Florian Uhlig Recital – 18 October

Beethoven
Sonata No.32 in C minor, Op.111
Brahms
Sonata No.1 in C, Op.1
Mackenzie
Fantasia, Op.70
Stevens
Fantasia on “Giles Farnaby’s Dreame”, Op.22

Florian Uhlig (piano)


Reviewed by: Ying Chang

Reviewed: 18 October, 2002
Venue: Wigmore Hall, London

An evening with much of the beautiful and much less of the sublime. Florian Uhlig’s dense, demanding programme included the first of Brahms’s sonatas and the last of Beethoven’s, which were hardly leavened by two fantasias (which opened each half), one half-Brahmsian, half-Russianate by Alexander Campbell Mackenzie (1847-1935), the other a meditation on the Elizabethan Giles Farnaby by Bernard Stevens (1916-1983).

Uhlig’s greatest virtues are his affection for detail and his ability to play perfectly weighted chords in singing tone. His main defect is a relentless high seriousness that gave his recital an unsmiling face. Thus, the lyrical second subject in Brahms’s first movement had a haunting, seamless beauty, but the ’Scherzo’ was earthbound. Nor did either fantasia escape his close control to be flights of fancy.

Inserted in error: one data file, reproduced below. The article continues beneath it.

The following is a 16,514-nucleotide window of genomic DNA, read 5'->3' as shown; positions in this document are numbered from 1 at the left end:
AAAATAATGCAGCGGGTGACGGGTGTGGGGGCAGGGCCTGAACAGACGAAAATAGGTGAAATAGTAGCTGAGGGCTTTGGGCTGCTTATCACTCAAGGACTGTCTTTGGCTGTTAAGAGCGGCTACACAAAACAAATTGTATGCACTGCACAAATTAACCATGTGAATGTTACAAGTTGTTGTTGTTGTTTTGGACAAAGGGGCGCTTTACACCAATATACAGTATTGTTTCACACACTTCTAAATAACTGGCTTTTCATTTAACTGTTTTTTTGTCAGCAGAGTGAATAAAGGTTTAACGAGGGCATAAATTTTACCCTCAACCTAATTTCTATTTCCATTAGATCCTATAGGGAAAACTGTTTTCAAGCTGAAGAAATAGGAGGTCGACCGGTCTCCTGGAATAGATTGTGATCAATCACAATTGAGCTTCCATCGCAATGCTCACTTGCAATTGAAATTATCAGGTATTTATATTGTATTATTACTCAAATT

Beethoven’s final sonata closed Uhlig’s recital – the acid test. He took a resolutely anti-heroic approach to the first movement, a careful introduction preceding an understated, almost apologetic ’Allegro con brio ed appassionato’, and put matter-of-fact simplicity above intensity at the start of the ’Arietta and Variations’. Only towards the end did Uhlig prove equal to the challenge of one of the greatest works in the piano repertoire, combining structure, melodic shape and bell-like tone in a profoundly satisfying peroration.

While no encore would have been best, Uhlig continued with the grotesque misjudgement of not just playing Beethoven’s trifling variations on “God Save the King” but of adding his own interpolations from “Yankee Doodle”, “Land of Hope and Glory” and the chimes of Big Ben. The atmosphere it had taken an evening to build was punctured in a few seconds of idiocy.

Uhlig’s press quotes, largely from his native Germany, made extravagant comparisons with past heroes of the keyboard such as Haskil, Horowitz and Kempff. These were giants whose performances spoke individually and illuminated the music. Uhlig is the barometer of new Europe – humane, liberal and universalising at best; over-regulated, anodyne and homogenised at worst. It was rare that fiery passion blistered Uhlig’s veneer of refinement. Uhlig sporadically impressed and interested me, but ultimately left me unmoved.

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